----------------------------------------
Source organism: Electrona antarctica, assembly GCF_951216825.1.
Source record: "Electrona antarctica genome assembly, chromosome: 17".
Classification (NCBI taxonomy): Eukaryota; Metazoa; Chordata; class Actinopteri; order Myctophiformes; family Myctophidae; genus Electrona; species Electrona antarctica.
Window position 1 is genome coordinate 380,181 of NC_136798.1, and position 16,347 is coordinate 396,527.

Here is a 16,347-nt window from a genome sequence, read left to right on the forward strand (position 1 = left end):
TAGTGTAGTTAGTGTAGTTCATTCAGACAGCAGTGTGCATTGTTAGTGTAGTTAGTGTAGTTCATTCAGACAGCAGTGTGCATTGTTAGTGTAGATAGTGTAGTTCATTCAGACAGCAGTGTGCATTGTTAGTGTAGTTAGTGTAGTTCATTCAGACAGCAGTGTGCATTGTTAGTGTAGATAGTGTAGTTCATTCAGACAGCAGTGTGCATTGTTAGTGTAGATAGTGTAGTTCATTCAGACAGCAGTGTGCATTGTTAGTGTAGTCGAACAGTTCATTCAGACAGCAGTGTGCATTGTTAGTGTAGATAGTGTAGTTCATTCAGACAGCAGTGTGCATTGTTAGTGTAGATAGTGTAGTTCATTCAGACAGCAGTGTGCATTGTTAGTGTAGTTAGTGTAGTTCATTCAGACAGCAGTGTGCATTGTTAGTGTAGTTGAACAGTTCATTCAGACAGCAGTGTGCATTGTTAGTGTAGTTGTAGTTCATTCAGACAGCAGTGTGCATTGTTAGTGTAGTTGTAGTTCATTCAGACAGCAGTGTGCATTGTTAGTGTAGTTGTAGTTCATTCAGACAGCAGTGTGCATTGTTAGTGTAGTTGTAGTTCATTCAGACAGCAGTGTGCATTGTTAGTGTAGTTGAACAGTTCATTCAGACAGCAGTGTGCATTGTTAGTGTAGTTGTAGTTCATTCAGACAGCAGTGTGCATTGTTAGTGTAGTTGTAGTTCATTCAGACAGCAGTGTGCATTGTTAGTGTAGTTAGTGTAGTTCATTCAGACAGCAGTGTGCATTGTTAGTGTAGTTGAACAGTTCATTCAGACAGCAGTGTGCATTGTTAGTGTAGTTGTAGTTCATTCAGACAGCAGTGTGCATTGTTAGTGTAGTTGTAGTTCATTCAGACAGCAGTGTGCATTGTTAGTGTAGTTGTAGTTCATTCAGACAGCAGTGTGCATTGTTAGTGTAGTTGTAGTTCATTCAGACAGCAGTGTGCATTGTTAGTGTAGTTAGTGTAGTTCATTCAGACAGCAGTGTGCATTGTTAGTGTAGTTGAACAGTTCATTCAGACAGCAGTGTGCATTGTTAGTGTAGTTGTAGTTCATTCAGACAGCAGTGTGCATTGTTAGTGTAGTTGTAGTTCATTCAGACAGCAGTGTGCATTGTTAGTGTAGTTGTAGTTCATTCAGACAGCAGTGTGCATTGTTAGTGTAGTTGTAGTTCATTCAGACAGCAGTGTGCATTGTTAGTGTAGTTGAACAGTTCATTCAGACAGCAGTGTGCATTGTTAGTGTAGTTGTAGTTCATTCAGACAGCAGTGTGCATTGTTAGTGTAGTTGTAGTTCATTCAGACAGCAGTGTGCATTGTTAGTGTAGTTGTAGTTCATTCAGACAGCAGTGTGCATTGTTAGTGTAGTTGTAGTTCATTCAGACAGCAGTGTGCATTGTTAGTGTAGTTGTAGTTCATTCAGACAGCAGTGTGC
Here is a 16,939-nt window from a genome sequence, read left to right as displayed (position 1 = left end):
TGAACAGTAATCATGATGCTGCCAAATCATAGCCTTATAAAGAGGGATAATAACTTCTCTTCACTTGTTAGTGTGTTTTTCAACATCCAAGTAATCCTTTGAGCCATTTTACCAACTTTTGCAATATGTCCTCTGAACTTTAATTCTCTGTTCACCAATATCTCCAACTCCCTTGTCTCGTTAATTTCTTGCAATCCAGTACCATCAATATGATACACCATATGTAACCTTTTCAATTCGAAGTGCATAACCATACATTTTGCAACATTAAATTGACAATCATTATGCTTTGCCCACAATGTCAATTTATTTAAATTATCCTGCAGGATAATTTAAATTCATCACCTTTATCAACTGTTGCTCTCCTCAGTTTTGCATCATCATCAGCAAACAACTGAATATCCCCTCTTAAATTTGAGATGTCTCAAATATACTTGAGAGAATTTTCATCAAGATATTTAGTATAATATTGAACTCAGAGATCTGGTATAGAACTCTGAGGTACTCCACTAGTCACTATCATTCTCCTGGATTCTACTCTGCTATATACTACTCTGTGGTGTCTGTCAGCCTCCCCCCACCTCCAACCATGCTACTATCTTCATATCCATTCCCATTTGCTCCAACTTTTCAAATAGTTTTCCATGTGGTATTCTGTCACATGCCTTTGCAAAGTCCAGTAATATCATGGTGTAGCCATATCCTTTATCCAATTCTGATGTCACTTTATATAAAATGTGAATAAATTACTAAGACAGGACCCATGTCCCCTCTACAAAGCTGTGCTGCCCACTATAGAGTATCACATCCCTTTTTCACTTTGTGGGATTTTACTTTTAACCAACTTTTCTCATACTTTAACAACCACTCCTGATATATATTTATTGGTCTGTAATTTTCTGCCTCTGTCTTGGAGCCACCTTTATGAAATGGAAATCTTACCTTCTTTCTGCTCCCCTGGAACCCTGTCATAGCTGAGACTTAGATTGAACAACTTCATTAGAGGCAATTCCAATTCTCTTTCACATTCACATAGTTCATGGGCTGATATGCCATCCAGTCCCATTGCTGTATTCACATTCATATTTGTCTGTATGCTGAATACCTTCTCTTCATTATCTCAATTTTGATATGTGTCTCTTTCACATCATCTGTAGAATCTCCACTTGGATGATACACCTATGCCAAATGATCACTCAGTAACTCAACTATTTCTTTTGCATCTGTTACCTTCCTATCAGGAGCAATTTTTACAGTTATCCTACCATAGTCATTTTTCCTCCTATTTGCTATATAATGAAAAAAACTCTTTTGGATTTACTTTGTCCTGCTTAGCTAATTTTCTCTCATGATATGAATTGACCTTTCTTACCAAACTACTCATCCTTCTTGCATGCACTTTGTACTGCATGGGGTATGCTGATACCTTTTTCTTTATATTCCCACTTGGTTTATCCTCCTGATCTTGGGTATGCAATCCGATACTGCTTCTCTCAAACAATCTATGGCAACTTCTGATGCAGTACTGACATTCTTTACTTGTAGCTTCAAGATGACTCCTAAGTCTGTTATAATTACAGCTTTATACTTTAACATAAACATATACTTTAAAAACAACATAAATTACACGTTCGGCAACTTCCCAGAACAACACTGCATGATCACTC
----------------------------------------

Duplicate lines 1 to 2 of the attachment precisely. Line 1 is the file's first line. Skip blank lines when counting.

Source organism: Electrona antarctica, assembly GCF_951216825.1.
Source record: "Electrona antarctica genome assembly, chromosome: 17".